Description A method to develop sample tissue preparation and process it through freeze drying to stabilise samples prior to shipment for analysis. Moreover a method for reconstitution to generate a volatile headspace for analysis and use in training sensors. 
Type Of Material Biological samples 
Year Produced 2018 
Provided To Others? No  
Impact The method has helped to prepare material for training sensors and allow samples to be stabilised for use in a number of other labs. 
 
Description Cambridge Display Technology 
Organisation Cambridge Display Technology
Country United Kingdom 
Sector Private 
PI Contribution Certain aspects of this project have been continued with the Industrial partner for 6 months after the project end
Collaborator Contribution They have tested prototypes of their sensors in our facilities
Impact None
Start Year 2019
 
Description Dicussion with Barfoots in the use of electronic sensors to detect diseases in stored sweet potato and asparagus/beans/sugar snap peas. where the level of losses can be over 20% having a method of picking up diseases at harvest or in storage prior to shipment would provide a good indicator of which consignments to pack and ship 
Form Of Engagement Activity Participation in an activity, workshop or similar
Part Of Official Scheme? No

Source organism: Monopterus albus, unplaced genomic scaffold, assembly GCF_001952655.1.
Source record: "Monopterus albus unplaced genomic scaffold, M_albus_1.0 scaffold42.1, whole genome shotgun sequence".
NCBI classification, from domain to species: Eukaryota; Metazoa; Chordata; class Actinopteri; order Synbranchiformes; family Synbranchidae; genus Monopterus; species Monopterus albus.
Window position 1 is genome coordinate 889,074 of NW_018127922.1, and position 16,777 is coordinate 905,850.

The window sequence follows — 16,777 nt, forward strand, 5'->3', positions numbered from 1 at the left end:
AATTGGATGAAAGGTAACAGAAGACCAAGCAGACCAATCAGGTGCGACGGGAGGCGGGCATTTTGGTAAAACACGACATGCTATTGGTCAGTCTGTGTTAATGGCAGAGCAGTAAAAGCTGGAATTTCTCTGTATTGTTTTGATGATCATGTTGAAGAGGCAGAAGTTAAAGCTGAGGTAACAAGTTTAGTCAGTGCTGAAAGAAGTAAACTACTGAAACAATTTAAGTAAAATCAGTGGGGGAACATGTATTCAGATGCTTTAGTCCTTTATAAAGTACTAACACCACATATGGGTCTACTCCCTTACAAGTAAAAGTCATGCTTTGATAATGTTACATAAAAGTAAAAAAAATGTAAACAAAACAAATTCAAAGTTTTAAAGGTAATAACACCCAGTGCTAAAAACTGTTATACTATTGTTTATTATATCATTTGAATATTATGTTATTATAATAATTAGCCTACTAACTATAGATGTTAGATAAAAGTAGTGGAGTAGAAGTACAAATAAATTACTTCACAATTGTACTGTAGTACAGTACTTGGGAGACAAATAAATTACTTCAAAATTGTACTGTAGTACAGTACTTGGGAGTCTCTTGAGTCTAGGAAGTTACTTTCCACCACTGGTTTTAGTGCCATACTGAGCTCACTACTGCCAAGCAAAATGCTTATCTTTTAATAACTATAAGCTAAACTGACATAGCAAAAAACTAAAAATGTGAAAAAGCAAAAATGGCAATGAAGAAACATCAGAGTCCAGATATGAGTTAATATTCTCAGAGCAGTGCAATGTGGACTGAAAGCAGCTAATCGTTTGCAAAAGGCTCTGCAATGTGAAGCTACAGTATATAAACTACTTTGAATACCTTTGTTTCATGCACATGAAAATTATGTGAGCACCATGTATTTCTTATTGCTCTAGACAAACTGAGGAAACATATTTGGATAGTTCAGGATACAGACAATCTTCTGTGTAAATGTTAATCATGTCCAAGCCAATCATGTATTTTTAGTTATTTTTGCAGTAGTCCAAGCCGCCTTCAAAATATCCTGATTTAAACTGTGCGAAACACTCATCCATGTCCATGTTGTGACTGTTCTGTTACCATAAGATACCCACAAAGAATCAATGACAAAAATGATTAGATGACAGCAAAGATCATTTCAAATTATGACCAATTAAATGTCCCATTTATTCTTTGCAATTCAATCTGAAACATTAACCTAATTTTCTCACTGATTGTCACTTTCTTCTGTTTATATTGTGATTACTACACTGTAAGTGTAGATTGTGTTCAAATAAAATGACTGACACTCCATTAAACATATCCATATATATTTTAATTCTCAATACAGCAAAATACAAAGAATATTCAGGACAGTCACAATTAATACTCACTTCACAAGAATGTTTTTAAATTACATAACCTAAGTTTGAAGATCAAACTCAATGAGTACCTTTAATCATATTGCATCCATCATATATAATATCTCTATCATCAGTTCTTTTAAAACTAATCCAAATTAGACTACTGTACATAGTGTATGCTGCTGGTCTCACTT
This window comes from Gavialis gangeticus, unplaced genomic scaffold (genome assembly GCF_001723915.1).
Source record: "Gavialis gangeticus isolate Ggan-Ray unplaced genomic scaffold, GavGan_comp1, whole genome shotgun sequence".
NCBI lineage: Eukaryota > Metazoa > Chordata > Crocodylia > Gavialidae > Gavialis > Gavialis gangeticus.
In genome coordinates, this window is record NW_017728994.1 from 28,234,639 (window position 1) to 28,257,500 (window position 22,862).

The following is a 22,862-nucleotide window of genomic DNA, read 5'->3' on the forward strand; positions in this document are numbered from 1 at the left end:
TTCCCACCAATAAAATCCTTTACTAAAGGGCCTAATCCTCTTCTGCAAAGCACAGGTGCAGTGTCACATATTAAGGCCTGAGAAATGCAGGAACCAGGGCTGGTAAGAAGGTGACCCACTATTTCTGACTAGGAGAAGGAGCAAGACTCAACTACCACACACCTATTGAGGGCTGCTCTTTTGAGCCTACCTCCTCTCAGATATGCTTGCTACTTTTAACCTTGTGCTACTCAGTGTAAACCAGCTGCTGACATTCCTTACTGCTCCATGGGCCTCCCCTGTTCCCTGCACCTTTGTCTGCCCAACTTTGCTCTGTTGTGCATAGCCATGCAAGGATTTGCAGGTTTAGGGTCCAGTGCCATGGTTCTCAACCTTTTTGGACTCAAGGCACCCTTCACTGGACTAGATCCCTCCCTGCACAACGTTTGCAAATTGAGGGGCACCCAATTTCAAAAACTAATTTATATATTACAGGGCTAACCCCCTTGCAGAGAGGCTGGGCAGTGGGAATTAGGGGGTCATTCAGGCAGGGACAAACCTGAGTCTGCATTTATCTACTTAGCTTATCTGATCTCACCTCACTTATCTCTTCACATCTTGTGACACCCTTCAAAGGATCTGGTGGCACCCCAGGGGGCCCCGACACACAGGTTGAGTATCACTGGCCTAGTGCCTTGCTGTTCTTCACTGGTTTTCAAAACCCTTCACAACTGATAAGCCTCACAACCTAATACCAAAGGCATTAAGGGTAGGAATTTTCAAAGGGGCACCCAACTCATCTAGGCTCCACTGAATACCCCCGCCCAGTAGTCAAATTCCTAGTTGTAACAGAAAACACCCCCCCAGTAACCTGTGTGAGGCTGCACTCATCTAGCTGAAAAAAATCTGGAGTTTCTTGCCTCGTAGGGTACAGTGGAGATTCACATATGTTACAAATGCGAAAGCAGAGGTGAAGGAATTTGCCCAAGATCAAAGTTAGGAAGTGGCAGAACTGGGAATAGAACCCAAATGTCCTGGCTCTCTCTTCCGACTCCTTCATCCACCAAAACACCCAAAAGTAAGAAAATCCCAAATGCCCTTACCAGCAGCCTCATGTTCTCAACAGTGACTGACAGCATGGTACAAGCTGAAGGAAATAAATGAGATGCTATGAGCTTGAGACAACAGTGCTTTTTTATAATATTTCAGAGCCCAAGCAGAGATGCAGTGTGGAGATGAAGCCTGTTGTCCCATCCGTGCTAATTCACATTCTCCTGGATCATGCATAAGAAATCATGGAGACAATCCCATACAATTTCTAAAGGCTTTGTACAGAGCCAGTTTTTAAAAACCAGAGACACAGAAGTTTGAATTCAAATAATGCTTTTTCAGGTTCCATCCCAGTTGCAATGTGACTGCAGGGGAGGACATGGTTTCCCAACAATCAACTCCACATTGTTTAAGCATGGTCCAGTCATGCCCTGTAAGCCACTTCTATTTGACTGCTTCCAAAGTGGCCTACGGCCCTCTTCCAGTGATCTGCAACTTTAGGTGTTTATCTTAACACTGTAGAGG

Geographic Reach Regional
Primary Audience Professional Practitioners
Results and Impact This was part of an innovate/Difid workshop for networking and developing consortia
Year(s) Of Engagement Activity 2018
 
Description Discussions with an expert group of end users on potential impact of the technology 
Form Of Engagement Activity A formal working group, expert panel or dialogue
Part Of Official Scheme? No
Geographic Reach Local
Primary Audience Industry/Business
Results and Impact A series of dialogues were undertaken with key members of the apple industry to determine their interest in the outputs of the project and likelie uptake of the technology
Year(s) Of Engagement Activity 2018
 
Description Visit by Horticultual Scientists 
Form Of Engagement Activity A talk or presentation
Part Of Official Scheme? No
Geographic Reach National
Primary Audience Industry/Business
Results and Impact A visit by a group of Horticultural Scientist to visit our Post-Harvest facilities and as part of the tour I was able to describe the outlines of the project
Year(s) Of Engagement Activity 2018
 
Description Visity Indian Horticultural State Ministers and members of the Dept for International Trade 
Form Of Engagement Activity A talk or presentation
Part Of Official Scheme? No
Geographic Reach International
Primary Audience Policymakers/politicians
Results and Impact A visit from a delegation organised by the Dept of International Trade UK and India and Horticultural Scientists/miniters from Haryana State, India- investigating collaborations with the UK on Post-Harvest Science.
Year(s) Of Engagement Activity 2018,2019